Of course, it’s possible to do both. Stack two mountains on top of each other and then stand another two-mountain stack next to that one. And by connecting batteries end to end into stacks and then connecting several stacks together, it’s possible to increase both the driving energy (voltage), and the capacity to produce electricity.

stacked electrocytesNow, back to electric eels. The electrocytes of electric eels are arranged in stacks, each stack insulated from the next. Every stack of thousands of electrocytes acts as a separate “battery” that can generate voltages as high as 600 V. The separate stacks of cells then combine to give the electric eel the ability to generate a sizable pulse of electricity. Pure water is a poor conductor of electricity, but the waters where electric eels live have enough salt and other minerals to make them conductors. When an electric eel shocks the water, current flows out of the front part of its body, through the water, and back to the fish’s tail. Any other organisms in the vicinity will feel the stunning effect of this powerful current as it goes through them.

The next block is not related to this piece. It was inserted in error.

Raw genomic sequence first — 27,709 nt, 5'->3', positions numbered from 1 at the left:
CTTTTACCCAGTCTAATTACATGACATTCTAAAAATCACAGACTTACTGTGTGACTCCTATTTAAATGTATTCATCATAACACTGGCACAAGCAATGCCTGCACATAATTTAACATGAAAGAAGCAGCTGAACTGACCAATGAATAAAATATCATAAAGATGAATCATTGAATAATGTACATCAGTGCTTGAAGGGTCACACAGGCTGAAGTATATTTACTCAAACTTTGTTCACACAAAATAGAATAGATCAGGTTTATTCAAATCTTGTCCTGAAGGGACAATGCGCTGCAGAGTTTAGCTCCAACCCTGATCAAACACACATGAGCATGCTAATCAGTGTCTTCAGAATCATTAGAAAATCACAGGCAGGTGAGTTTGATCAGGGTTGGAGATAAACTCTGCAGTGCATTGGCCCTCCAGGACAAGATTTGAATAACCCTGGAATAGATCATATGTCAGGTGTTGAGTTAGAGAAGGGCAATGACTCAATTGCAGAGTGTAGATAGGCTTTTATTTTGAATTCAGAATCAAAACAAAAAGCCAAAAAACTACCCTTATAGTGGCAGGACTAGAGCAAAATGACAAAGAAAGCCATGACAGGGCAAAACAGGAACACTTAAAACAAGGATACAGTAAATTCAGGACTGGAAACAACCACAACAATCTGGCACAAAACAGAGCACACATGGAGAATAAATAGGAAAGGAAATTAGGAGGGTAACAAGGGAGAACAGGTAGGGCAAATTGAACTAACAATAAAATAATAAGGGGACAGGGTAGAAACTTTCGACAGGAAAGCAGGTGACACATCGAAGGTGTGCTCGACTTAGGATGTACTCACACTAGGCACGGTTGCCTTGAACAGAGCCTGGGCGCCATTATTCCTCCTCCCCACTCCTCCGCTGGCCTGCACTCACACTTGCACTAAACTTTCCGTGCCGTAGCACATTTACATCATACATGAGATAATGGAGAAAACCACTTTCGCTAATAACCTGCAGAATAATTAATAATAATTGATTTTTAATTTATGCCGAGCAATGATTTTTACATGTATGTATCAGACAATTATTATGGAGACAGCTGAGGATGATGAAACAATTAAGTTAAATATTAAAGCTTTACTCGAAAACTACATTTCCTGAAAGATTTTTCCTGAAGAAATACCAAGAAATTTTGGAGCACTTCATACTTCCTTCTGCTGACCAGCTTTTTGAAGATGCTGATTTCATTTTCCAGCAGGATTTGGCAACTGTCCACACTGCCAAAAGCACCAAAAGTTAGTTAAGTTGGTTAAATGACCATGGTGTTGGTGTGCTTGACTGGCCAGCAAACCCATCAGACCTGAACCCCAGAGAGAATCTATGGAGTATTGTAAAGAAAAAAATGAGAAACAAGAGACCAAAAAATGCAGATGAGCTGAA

How electrocyte cells produce electricity: As I mentioned above, every cell generates tiny electrical charges. This is done primarily by moving various positive ions (charged atoms or molecules) of metals such as sodium, potassium, and calcium out of the cell, which makes the outside of the cell positive compared to the inside of the cell. These ions might move back into the cell to equalize the charge difference, but cells use chemical energy to continually “pump” the ions out of the cell. This is all part of normal cell chemistry. This “resting voltage” is typically about 0.085 volts. In most cells, this charge isn’t much use as a battery, however, because it’s uniformly spread around the outside of the cell. The outside of the cell is positively charged and the inside is negatively charged. This arrangement makes impossible to stack them up to generate a high voltage. The electric eel’s electrocyte cells are different, however. They aren’t symmetrical. They have a relatively smooth side that is connected to nerve fibers, and a relatively convoluted side that is not. And all the electrocytes in a stack are oriented in the same direction, with the smooth side towards the tail and the convoluted side towards the head.